There are a lot of safeguards to protect consumers from identity theft. But one local small business owner says there isn't much to protect merchants.
With a name like Albany Computer you can bet they sell a lot of computers. Items that can ring up large bill, but which makes it all the more costly when a scammer comes along.
"We had a customer call in and place a telephone order with us. We didn't find out until almost two months later that it was a stolen identity," said Albany Computer Owner Christy Goodwin.
Now they're out thousands of dollars after someone used a fraudulent card to buy several new computers.
"In digging through this we found out that the issuing bank was actually in Japan for a Japanese citizen and there is no protection in place for merchants," said Goodwin.
If you've ever made a purchase online you know about that three digit security number on the back of most credit cards. Christy says she entered in that number when the telephone customer made the purchase. It didn't even match the number on the real card, but the bank still approved the transaction.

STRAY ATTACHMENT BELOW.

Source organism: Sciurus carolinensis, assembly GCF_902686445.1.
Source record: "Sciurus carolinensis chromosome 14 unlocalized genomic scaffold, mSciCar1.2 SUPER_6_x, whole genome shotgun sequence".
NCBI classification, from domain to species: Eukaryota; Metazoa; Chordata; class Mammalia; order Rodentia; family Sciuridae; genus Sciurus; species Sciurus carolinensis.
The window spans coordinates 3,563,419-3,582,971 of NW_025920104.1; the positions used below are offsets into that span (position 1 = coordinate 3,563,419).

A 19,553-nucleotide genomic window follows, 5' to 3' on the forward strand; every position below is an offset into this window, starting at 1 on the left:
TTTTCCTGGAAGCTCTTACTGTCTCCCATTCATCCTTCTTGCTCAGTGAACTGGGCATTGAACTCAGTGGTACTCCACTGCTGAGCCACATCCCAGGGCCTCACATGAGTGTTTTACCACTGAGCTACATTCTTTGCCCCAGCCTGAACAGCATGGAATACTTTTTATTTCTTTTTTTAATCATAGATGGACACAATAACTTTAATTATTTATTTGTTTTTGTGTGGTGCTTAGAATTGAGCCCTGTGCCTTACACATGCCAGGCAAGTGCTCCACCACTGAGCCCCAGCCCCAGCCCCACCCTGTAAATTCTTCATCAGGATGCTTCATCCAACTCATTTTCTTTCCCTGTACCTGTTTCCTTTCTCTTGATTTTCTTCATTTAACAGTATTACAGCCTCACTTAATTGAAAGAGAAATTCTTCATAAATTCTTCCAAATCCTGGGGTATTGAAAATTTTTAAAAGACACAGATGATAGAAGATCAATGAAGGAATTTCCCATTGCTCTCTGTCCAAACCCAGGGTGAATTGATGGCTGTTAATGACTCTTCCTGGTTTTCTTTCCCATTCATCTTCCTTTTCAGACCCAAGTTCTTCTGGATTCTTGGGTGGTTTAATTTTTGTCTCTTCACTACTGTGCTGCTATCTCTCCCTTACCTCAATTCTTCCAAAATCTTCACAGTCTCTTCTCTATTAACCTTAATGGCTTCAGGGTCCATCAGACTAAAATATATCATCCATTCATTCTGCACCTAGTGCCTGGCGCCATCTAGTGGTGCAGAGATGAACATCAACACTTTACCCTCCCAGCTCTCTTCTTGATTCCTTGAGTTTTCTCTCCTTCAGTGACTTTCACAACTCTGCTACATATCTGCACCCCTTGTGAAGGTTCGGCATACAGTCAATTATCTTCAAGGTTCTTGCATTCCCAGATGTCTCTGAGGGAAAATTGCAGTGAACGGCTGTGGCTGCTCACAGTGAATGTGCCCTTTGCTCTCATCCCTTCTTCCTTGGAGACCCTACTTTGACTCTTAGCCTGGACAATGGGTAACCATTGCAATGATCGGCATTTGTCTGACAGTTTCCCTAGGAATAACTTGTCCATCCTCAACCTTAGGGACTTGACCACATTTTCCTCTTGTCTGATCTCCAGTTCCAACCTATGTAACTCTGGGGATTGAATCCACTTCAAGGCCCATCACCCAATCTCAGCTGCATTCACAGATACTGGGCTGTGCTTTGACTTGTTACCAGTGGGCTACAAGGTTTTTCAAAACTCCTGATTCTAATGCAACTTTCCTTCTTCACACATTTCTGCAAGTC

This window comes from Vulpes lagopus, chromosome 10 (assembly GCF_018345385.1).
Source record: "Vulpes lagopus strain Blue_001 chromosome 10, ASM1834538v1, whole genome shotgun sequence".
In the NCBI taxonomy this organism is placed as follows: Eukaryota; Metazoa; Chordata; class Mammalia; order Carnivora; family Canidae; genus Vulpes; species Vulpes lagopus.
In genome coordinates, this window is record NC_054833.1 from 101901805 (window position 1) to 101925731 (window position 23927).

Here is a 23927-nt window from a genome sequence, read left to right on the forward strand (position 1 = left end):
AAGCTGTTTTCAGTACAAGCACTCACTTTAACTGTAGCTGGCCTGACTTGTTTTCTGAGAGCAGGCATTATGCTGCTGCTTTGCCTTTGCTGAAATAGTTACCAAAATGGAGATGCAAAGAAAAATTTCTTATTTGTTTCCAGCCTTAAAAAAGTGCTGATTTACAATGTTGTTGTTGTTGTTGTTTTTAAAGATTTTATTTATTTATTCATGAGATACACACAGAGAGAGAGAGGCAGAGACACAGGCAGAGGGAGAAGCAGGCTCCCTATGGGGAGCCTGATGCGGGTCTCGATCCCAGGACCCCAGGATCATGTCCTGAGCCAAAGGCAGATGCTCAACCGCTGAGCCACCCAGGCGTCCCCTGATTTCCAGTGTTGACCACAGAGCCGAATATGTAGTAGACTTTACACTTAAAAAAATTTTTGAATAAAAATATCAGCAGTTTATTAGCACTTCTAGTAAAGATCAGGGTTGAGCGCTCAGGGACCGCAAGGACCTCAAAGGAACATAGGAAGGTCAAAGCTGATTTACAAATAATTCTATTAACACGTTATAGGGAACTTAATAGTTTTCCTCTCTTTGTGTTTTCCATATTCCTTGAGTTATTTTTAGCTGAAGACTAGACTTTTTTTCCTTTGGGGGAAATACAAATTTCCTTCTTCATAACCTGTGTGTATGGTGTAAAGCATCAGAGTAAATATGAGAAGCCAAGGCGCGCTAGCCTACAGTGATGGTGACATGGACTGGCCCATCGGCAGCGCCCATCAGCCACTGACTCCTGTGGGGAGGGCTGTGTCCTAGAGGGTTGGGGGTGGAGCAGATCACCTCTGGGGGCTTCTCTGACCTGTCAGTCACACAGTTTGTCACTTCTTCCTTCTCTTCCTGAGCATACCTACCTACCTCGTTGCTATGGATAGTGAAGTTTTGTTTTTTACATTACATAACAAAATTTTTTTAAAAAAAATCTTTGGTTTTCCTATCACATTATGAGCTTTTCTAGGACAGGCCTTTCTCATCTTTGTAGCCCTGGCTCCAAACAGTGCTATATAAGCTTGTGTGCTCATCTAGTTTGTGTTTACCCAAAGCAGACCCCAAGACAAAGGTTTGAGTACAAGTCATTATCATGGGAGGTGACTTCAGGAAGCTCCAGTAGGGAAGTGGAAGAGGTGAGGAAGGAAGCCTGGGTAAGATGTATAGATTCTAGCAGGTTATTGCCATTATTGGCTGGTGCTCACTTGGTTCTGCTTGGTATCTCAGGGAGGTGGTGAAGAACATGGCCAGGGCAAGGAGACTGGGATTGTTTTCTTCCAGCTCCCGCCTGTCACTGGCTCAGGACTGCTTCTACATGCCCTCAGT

Now she is out of the computers and the bank wants the money from her.
"We were never trained how to read the codes on the receipts. They were either approved or declined once the security information was entered. All of those procedures were followed; however they offered no protection in a stolen identity case," said Goodwin.
What is a business to do to stay protected? Investigators say if something looks suspicious it may be better just to walk away from the sale.
"If you're going to do some sort of over the phone transaction, or over the internet transaction, its best if you are the one that initiates it and also that you are dealing with people that have a reputation of being trusted," said Secret Service Agent Billy Joe Powers.